Online casino spending highest in deprived areas

Spending on online gaming products like casino, slot and bingo games is disproportionately concentrated in the UK’s most deprived areas, according to a report from the National Centre for Social Research (NatCen) and the University of Liverpool.

The DDN guide on gambling addiction helps identify problems and the available treatment options.

While betting on sports events like racing and football was the most popular overall in terms of numbers participating, gaming carries a higher probability of heavy losses, the document states. 

The research, which was commissioned by GambleAware, analysed almost 140,000 online gambling accounts from seven major providers over the period of a year. It found that almost 30 per cent of gaming accounts came from the most deprived areas compared to 13 per cent in the least deprived. The top 20 per cent of accounts by amount staked generated more than 90 per cent of operator revenue, the report adds, meaning that ‘a vital few customers are providing the lion’s share of revenue for major gambling operators’. Data for sports betting, meanwhile, showed ‘more modest variations across the deprivation range’ in terms of both participation and share of operator revenue. A follow-on survey of almost 2,000 accounts also found that people who only gambled on gaming products – or on both gaming and betting products – were more likely to experience gambling-related problems. 

Slots games accounted for more than 60 per cent of spending on gaming activities, ‘reflecting its dominance in the whole online gambling sector’, says the report, but also took up more of the players’ time. On average, players lost £1.17 per minute playing casino games, 31.8 pence per minute playing slots, 18.9 pence per minute playing poker and 7.2 pence per minute playing bingo. Less than a quarter of casino and poker customers were women, compared to a third of slots players and more than 60 per cent of online bingo players.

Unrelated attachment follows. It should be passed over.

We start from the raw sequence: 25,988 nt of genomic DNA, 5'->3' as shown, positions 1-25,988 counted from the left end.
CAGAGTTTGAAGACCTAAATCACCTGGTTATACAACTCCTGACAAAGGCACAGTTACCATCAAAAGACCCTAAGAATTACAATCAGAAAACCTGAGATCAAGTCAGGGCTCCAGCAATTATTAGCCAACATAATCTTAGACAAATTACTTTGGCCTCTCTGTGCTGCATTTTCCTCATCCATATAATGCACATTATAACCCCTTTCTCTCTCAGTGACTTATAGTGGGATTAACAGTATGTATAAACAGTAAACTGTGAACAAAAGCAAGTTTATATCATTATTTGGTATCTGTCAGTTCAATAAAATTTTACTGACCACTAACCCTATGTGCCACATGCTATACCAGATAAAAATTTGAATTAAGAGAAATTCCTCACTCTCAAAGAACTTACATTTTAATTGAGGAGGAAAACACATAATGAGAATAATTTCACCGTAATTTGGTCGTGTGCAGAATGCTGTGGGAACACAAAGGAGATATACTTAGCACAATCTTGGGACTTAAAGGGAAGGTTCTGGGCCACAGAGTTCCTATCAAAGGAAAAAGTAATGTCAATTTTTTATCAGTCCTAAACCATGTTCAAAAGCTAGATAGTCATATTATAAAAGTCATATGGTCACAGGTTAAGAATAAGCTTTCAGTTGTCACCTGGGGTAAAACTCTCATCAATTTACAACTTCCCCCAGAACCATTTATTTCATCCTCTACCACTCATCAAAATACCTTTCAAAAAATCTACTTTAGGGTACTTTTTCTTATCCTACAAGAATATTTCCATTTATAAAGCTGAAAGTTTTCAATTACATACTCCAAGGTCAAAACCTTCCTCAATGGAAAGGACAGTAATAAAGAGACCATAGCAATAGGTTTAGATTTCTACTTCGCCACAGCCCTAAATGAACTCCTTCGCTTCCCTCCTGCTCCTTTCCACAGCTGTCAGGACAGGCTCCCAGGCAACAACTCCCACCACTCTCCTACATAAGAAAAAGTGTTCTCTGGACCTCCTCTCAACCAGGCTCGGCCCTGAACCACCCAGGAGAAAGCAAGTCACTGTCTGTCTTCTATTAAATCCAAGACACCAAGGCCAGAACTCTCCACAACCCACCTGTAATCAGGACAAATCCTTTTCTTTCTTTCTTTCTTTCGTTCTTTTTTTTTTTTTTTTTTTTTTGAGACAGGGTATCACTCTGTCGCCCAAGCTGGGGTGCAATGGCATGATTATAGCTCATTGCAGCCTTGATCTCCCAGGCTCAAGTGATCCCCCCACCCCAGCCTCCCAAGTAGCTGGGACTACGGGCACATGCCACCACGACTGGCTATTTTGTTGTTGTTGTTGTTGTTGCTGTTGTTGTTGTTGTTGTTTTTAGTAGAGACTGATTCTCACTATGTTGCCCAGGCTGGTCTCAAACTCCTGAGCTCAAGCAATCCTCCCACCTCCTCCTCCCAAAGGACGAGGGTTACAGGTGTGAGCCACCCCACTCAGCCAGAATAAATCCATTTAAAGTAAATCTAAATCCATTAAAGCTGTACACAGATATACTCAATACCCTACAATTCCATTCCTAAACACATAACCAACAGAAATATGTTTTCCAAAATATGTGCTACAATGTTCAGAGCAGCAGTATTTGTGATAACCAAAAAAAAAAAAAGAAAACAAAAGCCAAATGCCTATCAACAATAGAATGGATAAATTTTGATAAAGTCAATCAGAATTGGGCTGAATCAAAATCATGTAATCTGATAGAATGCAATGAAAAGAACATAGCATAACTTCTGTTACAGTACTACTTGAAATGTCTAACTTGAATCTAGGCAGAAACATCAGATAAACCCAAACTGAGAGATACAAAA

Sky Betting and Gaming was recently fined more than £1m for targeting vulnerable customers, while 888 UK Ltd was fined almost £9.5m for ‘social responsibility and money laundering failings’ including giving a customer known to be earning £1,400 a month a monthly deposit cap of £1,300. Last year research by the University of Bristol and Standard Life Foundation also found that more than 20 per cent of physical gambling premises were located in the most deprived areas of the country, compared to 2 per cent in the least deprived.  

‘This study offers us a globally unprecedented opportunity to understand the online gambling landscape,’ said Professor David Forrest of the University of Liverpool. ‘In contrast to betting, we see that participation and customer losses in gaming were concentrated in more deprived areas and a higher proportion of customers had losses in the thousands of pounds over the year. Whilst political debate and campaigns have focussed on the risks around betting, our research shows it is important to raise awareness of the gambling harms associated with online gaming. Gaming, in particular slots games, is much larger in terms of total online spending by British players and analysis of customer account data throws up more red flags indicative of potential harm from gambling.’

The research ‘adds to the growing body of evidence showing that harms from gambling are falling disproportionately on the most deprived communities,’ added GambleAware CEO Zoë Osmond. ‘The current cost of living crisis along with the economic fallout of the pandemic can only exacerbate this further – which underscores the need for concerted system-wide action to prevent gambling harms.’

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Meanwhile, the government’s new smoking review has found that without further action England is on course to miss its smokefree 2030 target by at least seven years, with the poorest areas not meeting it until 2044. Among the document’s recommendations are more investment in high-quality support, making prevention ‘part of the NHS’s DNA’, promoting vaping, and increasing the age of sale by one year every year from the age of 18 ‘until no one can buy a tobacco product in this country’. 

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